I have a 1992 dodge d250, Cummins with intercooler with 158,000 mi., 2W drive,automatic. I don't haul much.
I have a very loud clunk in the rear of the truck,. It sounds clunk, clunk specially after a stop and worse after a stop while turning. Then it quits, i.e. hard to isolate the noise. I'm working alone and can't tell if t's u-joints or brakes . I think it's in the rear drums.
I'm going to replace the u- joints (they have a little play)
I'm trying to do a brake job. Is there a diagram for the rear brakes, i can't find it on FAQ's.
Once I get in there I'll report whats broken and may replace the 3/4 ton wheel cylinders with 1 Ton cylinders.
I GOT THE HUBS OFF AND THE REAR SHOES SHOW NO WEAR AT ALL.
Thank You for any information.
If there is no wear on the rear shoes and they haven't been changed in a while, they are probably not working. Whether this is due to air in the lines, frozen adjusters, frozen wheel cylinders, brake hardware, or anything else is not clear in the symptoms posted so far. Snap a photo of the brake assembly before you remove them so the orientation is know to reinstall or replace. Remove the brake shoes and hardward from the backing plate of the wheel end. With your index fingers, verify you can push the internal pistons back and forth inside the wheel cylinder. If you cannot, replace the wheel cylinder. Ensure you shoe adjuster, (starwheel) is also free. If it is not either clean and lube it or replace, (I always replace all brake hardware). One ton cylinders may or may be the same but regardless not much to be gained with this option.
Replace any universal joints with ANY play, or tightness at all without exception. Either symptom if run in that condition is an invite for breakdown. The "clunk" you are describing could be universal joints, slip you or spline wear, and if the truck has a "sure grip", limited slip differential the clutch plates binding from lack of the correct additive.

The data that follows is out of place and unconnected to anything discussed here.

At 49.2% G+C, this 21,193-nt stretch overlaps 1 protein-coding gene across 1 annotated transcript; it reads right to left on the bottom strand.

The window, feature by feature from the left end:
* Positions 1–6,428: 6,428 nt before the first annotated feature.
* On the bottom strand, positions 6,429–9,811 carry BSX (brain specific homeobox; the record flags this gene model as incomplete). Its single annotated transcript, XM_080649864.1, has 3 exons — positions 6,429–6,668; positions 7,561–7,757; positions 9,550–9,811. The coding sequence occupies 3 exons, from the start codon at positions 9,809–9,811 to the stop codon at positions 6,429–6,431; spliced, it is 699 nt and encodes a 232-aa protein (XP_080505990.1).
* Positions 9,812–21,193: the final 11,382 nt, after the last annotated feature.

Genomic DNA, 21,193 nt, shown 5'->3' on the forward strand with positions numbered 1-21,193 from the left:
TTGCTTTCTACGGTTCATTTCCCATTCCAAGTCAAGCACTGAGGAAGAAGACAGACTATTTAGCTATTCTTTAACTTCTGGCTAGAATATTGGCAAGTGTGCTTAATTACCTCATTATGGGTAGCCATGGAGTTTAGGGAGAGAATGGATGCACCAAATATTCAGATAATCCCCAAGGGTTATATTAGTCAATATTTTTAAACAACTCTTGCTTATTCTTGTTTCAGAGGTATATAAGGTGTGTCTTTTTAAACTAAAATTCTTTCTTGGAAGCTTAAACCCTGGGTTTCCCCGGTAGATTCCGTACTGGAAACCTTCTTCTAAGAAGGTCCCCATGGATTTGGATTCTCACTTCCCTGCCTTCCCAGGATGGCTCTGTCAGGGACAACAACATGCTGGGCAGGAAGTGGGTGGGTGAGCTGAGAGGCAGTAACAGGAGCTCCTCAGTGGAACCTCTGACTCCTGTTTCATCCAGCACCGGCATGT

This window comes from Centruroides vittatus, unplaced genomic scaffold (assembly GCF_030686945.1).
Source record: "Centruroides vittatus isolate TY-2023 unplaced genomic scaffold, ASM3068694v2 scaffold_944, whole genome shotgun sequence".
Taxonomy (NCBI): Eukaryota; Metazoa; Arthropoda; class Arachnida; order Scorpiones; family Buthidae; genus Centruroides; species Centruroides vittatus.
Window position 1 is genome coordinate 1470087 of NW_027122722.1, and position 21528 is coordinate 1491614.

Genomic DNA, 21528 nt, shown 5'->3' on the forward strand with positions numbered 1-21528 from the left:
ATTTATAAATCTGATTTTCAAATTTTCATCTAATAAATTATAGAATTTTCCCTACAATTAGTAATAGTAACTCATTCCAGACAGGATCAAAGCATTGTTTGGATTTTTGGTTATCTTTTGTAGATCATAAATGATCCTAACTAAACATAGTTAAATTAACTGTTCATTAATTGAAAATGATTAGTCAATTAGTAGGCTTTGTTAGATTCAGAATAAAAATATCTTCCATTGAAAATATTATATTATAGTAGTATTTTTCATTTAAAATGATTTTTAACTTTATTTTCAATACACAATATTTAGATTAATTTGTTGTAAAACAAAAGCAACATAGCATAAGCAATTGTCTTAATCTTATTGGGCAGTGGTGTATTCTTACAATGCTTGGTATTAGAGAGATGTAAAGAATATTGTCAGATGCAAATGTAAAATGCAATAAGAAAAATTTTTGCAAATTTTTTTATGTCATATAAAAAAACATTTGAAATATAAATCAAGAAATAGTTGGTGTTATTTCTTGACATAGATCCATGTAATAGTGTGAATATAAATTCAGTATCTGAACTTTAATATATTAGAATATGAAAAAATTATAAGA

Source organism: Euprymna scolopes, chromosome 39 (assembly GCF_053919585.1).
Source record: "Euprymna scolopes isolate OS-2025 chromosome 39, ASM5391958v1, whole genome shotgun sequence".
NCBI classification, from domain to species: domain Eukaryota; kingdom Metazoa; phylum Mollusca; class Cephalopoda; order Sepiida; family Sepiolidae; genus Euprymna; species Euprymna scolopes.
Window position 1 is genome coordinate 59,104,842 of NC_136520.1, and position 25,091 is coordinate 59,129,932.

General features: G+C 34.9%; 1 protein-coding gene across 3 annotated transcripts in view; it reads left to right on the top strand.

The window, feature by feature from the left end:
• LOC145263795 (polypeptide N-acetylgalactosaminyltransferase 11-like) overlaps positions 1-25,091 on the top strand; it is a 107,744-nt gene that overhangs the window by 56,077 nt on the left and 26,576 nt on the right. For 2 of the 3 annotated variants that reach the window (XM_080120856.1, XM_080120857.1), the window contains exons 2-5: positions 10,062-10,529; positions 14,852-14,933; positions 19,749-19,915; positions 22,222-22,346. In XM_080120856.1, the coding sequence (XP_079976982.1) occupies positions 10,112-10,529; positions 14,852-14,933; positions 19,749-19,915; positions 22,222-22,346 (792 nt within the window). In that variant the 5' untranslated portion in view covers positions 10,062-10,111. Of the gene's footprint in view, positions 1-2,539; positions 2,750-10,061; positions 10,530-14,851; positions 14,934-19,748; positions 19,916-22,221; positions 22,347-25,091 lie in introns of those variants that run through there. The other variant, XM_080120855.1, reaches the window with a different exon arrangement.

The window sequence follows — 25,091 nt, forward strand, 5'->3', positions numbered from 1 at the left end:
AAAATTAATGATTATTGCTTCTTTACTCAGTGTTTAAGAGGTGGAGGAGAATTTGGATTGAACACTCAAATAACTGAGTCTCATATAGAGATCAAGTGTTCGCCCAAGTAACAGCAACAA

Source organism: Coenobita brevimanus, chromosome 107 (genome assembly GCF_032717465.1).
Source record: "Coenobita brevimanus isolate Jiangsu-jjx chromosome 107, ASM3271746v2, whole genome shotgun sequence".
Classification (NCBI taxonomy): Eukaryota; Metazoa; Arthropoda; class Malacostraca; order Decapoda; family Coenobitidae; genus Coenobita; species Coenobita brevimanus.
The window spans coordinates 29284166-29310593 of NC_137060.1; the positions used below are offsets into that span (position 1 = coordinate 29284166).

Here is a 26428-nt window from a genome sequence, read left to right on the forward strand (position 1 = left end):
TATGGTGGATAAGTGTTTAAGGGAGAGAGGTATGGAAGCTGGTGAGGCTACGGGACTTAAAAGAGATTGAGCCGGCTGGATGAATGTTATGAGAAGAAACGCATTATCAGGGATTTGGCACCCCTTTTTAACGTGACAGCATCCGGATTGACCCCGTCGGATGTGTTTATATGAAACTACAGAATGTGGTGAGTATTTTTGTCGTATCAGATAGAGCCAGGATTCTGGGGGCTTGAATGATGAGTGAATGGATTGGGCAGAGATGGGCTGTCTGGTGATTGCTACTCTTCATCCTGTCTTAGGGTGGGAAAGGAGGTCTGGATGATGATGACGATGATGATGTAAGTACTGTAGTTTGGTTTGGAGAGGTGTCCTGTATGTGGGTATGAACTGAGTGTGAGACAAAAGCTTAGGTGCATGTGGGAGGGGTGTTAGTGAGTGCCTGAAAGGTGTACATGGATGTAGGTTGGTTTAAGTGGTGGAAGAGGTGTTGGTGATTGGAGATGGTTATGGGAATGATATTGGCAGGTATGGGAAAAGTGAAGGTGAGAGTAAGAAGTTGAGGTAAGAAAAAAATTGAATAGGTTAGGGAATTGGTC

I am making the assumption you have full floating axles in that the rear wheel bearings were able to be "packed"; This is not normally done as the bearing share the rear axle lubricant from the gearset. There is a possibility of grease incompatibility when this is done but most oils and greases do not interfere with each other these days. When I rebuild a rear axle, I lightly smear a thin film of axle lubricant through the rollers or soak the bearing just prior to installing into the race so they don't run dry on initial run in.
When you get the rear brakes built back up on the truck, it would be best to have an assistant with a little bit of experience to help. With the drum installed onto the wheel end, adjust the brake shoes till a very light drag of the shoes is against the friction surface of the inside of the drum. Once both wheels are adjusted correctly, (with the light drag) bleed the system with the rear axle elevated if possible. Have someone pump the brake pedal with the engine running about 10 times and hold the pedal down securely. Starting at the rt. rear wheel, loosen bleeder fitting and have the brake pedal pushed to the floor without letting up until the bleeder is tightened. Repeat the proceedure two more times. Check fluid level in the master cylinder, top off, repeat sequence with lt. rear, then move to the rt. front, then left front. At conclusion you should have a solid pedal that is very near the top of it's stroke when the brakes are applied. The parking brake should pedal adjustment should be very near the top of it's stroke also.